Russia doubles down on claims Ukraine was behind Moscow attack, slams U.S. for blaming ISIS
By Cassie B. // Apr 02, 2024

In an interview with Russian state-run media, Russian Foreign Ministry spokesperson Maria Zakharova insisted that the Ukrainian government or its Western allies were somehow behind the terrorist attack that took place last week at a concert in Crocus City Hall near Moscow.

During the attack, gunmen entered the venue and opened fire before setting it ablaze. At least 140 people have died so far, and hundreds more are injured and missing. An affiliate of ISIS took responsibility in the aftermath of the attack, with social media channels linked to the terrorist group posting graphic videos of the mass killing.

However, many in Russia remain convinced that there is a connection to Ukraine. Even if ISIS militants were involved, they believe that they may have been used as proxies by Ukrainian or Western intelligence agencies or governments.

Earlier this week, Alexander Bortnikov, director of the Russian security agency the Federal Security Service or FSB, said the assailants were planning to escape to Ukraine, where they would have been “greeted as heroes.”

He said: "We believe the action was prepared both by the radical Islamists themselves and, of course, facilitated by Western special services, and Ukraine's special services themselves have a direct connection to this."

Zakharova said she found it odd that the Western media latched onto ISIS’s claim of responsibility so quickly and said the American government backed itself “into a corner” by doing so.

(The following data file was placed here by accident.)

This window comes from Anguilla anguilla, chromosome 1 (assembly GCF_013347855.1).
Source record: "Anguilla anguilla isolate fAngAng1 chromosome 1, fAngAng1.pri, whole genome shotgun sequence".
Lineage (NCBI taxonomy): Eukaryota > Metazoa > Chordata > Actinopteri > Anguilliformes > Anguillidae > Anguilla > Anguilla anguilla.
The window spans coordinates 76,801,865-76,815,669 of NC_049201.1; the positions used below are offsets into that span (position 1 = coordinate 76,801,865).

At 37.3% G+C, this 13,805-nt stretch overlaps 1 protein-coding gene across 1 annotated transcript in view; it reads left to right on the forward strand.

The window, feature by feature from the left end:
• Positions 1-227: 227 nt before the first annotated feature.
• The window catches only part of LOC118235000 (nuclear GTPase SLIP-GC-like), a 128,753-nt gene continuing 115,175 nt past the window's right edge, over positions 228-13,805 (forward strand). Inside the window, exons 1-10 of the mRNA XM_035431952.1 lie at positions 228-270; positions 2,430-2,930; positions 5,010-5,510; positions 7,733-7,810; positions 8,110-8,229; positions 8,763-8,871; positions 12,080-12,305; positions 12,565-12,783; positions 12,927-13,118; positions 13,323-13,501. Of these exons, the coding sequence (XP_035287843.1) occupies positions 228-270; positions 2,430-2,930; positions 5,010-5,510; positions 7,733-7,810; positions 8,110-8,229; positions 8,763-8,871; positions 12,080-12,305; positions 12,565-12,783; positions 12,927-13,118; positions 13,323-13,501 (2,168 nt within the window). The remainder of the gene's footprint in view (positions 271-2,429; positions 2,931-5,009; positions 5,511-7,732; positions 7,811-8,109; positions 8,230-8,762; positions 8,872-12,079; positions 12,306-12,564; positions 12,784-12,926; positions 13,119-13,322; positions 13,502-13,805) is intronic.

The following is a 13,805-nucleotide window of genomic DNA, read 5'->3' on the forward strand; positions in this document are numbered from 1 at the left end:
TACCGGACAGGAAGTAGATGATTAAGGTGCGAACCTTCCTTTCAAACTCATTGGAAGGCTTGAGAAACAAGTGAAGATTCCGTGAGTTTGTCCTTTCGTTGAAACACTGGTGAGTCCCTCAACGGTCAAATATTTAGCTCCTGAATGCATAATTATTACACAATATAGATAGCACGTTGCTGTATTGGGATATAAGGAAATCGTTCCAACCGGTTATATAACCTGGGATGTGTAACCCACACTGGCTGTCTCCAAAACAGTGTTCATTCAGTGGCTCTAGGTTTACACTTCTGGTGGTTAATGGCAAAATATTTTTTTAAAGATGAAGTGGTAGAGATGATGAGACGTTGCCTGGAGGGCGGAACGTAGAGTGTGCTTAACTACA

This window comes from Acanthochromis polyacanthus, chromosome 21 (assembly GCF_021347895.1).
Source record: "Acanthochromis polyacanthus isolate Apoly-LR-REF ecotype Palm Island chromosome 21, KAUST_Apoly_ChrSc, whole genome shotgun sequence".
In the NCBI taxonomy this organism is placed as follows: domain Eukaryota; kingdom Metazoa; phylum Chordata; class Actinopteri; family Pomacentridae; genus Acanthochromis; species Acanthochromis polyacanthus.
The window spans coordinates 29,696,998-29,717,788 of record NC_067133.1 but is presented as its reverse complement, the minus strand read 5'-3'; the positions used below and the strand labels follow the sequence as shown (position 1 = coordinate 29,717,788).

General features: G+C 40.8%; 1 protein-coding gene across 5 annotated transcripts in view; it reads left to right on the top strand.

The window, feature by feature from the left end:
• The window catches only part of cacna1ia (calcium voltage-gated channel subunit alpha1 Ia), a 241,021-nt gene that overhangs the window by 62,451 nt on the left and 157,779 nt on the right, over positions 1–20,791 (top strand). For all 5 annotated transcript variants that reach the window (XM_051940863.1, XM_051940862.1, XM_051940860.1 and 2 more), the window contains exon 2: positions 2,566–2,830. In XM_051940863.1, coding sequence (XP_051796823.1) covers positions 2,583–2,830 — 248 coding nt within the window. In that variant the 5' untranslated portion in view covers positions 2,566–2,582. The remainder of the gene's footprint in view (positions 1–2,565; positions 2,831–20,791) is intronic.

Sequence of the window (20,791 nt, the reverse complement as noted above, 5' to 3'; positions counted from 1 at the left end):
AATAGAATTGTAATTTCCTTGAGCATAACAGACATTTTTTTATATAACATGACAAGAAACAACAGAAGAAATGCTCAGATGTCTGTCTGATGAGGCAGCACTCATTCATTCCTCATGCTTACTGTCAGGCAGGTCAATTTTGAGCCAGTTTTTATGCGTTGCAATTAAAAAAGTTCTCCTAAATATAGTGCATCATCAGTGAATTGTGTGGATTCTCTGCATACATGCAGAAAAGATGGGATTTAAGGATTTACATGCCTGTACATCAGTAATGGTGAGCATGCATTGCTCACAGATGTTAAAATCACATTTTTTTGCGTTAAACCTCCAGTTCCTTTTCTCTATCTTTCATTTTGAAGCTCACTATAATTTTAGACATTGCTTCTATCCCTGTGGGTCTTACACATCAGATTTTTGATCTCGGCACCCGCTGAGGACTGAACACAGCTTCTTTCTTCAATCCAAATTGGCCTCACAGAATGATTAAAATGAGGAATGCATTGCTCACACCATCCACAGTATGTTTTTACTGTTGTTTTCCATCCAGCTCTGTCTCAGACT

She said: "The very fact that within the first 24 hours [after the attack], even before the fire was put out, the Americans started screaming that it wasn't Ukraine, I think, is a piece of incriminating evidence. I can't classify it otherwise; it is evidence in and of itself."

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Zakharova also took issue with how quickly the United States concluded ISIS’s claims were valid.

"Of course, the speed with which they were able to [come to such forthright conclusions] is astonishing. It took them only a few hours to get to a microphone, turn on the lights, summon the press and draw a conclusion about who is to blame for this horribly bloody terrorist attack," she added.

Russia says it found financial ties between attackers and Ukraine

The Investigative Committee of the Russian Federation later announced that it received “verifiable information that the perpetrators of the terrorist attack received significant amounts of money and cryptocurrency, which were used in preparing the crime, from Ukraine.”

They added that an investigation of the electronic devices belonging to the detained terrorists revealed a connection to Ukrainian nationalists.

Russian authorities said they already have a suspected “financier” of the attack in custody and that Ukraine paid the perpetrators “large amounts” of money. So far, 11 people have been arrested in connection with the attack.

Belarusian President Alexander Lukashenko, an ally of President Vladimir Putin, appeared to contradict some of the Russian claims, however, saying that the attackers were originally planning to enter Belarus instead of Ukraine but diverted after encountering checkpoints at the Belarusian border. It was only then that they decided to head to Ukraine, he claimed.

Ukraine denies involvement in the attack

Ukraine has adamantly denied any involvement in the attack. French President Emmanuel Macron said French intelligence had information that jihadists were behind the attack and warned Russia not to use it as a way to blame Ukraine and stir up anti-Ukrainian sentiment.

Earlier this month, the U.S. publicly warned Russia that intelligence indicated “extremists” were planning an attack in Moscow soon, and they provided a written warning to the country’s security services.

White House National Security Spokesman John Kirby called Russia’s allegations “nonsense and propaganda” and insisted that the responsibility for the attack lies solely with the Islamic State.

Sources for this article include:

ZeroHedge.com

TheMoscowTimes.com

TheGuardian.com

Reuters.com



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